Anne Marie Kirkpatrick's daughter Stevie-Jo was being treated for leukaemia at the Queen Elizabeth University Hospital Campus. She then contracted a hospital infection.
Mrs Kirkpatrick has given evidence to the Scottish Hospitals Inquiry.
She said she was told the best way to keep her child safe was by moving her.
Mrs Kirkpatrick explained that her daughter had been first diagnosed with cancer in 2014 when she was nine years old.
After a relapse in 2017, Stevie-Jo was treated at the new Royal Hospital for Children (RHC). In 2018 she contracted listeria meningitis, And then in 2019, she had a course of cancer treatment halted when she started developing painful lumps and lesions on her body.
Test results showed she had developed mycobacterium chelonae - a rare infection - that likely came from a water supply in one of the hospital's operating theatres.
Her life-saving chemotherapy had to be finished six months early due to her needing immediate treatment for the hospital-acquired infection.
Mrs Kirkpatrick said she had asked for a meeting with Professor Brenda Gibson who looked after Stevie-Jo, and a microbiologist, after they had been examining showers in patients' rooms for mould.
She said Professor Gibson had reflected on her situation and advised her that the best plan was to send her daughter to complete her treatment in Dumfries, where the family lived.
Now 17, Stevie-Jo spoke at the inquiry, telling Lord Brodie that the new infection led to her developing a green, pus-filled, golf-ball sized sore and suffered painful lumps throughout her body which bled and left scars.
'Scared' of Glasgow hospital
She said she was moved to Dumfries and Galloway Royal Infirmary as it was felt she would be safer there and that she was now "scared" of the Glasgow hospital site and suffers panic attacks because of this.
She said the QEUH campus site constantly smelled of sewage, making her feel more sick.
Problems with the water supply there led to her being asked to use bottled water and being unable to shower, making her feel the water "wasn't safe".
Ms Kirkpatrick said that unlike the previous Yorkhill facility, the young cancer patients were kept in isolation "constantly" so she felt "lonely", there were no TVs in the rooms and fans which were needed cool the "boiling" temperatures were removed.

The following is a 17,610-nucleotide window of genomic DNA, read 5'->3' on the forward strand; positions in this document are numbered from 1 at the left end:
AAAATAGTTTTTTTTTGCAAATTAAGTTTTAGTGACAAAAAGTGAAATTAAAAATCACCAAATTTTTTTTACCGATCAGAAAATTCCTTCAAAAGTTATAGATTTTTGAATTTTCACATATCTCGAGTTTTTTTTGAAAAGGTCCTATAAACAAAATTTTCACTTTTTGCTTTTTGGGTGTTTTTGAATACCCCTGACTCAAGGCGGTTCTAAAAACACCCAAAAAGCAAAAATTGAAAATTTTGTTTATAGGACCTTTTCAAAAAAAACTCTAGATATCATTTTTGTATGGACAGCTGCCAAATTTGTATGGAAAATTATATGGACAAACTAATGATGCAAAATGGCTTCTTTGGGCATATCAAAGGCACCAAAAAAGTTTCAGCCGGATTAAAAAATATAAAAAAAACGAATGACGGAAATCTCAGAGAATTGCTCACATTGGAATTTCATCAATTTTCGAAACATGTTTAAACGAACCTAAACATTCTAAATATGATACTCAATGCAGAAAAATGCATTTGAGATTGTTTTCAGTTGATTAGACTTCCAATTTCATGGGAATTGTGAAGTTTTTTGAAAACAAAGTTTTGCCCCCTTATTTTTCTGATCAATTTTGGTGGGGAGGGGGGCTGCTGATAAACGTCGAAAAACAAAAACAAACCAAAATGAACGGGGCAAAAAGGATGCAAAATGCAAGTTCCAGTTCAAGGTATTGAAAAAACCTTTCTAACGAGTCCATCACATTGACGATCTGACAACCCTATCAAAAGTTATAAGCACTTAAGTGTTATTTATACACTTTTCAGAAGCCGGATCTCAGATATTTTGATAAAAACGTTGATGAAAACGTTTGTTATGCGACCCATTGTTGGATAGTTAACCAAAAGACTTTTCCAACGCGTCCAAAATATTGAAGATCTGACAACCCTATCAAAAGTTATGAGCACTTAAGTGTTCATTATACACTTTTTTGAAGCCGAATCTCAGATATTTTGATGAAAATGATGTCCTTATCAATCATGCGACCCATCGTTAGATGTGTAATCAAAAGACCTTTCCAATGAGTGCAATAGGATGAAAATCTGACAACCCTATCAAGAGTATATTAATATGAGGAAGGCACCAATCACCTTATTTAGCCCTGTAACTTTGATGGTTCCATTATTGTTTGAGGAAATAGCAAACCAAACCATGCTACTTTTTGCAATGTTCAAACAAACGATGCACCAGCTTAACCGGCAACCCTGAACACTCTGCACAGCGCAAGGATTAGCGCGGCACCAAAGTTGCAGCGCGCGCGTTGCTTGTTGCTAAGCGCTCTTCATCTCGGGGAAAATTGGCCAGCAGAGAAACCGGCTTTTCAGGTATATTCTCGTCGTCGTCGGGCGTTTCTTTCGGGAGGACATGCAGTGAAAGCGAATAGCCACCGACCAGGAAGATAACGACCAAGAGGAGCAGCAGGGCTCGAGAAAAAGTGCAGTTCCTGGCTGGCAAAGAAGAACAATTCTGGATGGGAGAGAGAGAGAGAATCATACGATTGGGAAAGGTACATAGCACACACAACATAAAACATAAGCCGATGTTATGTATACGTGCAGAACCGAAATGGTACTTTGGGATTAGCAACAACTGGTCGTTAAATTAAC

She said the Yorkhill unit had double doors to "keep it purified" but the new site did not and she was told by a staff member the ventilation was only "30% of what it should be".
A nurse told her about people contracting the cryptococcus infection, hearing that pigeons got in the ventilation of the hospital.
"It was a worry how far it would travel and people were getting sick from it," she said.
"I was worried. I had a really low immune system then, well, I didn't have one."
QEUH and the RHC in Glasgow are currently at the centre of an investigation over issues at the flagship Glasgow hospitals which have been linked to the deaths of two children.
It was ordered after patients at the Glasgow hospital died from infections linked to pigeon droppings and the water supply.
Earlier on Monday, Mrs Kirkpatrick told the hearing that her daughter was still suffering with the infection, which she claims doctors said could take up to five years to fight off.
She said an independent case note review panel found that it was very highly probable the infection came from the water supply in the operating theatre in the RHC.
"It concluded that the infection has had a severe impact on my daughter's life, and it is continuing to have a severe impact on her life," she said.
Mrs Kirkpatrick told the inquiry she was aware about water issues in Ward 2A of the RCH, but was told "umpteen times" that other areas of the hospital were safe.
'Doesn't feel safe'
She said: "To find out the hospital has inflicted more pain and could have taken our child's life is devastating."
In a closing statement, Mrs Kirkpatrick said: "I don't feel safe in the hospital, and I know for a fact that my daughter certainly doesn't feel safe.
"It's not just the infections, I don't even feel the actual building is safe. I don't feel that the structure of the building is safe.
"I don't feel that the health board has got the kids' best interests, or their care is at the centre of it."
Earlier this year, an independent review found the deaths of two children at the QEUH campus were at least in part the result of infections linked to the hospital environment.
On Saturday, it emerged that the police have launched a criminal investigation into a number of deaths at the QEUH campus, including that of 10-year-old Milly Main.
Milly's mother recently told the inquiry her child's death was "murder".
The Crown Office and Procurator Fiscal Service has now instructed police to investigate the deaths of Milly, two other children and 73-year-old Gail Armstrong at the Glasgow campus.
It is understood the probe could lead to criminal charges or a fatal accident inquiry.
NHSGGC and NHS Lothian will give evidence to the inquiry, chaired by Lord Brodie, at a later point.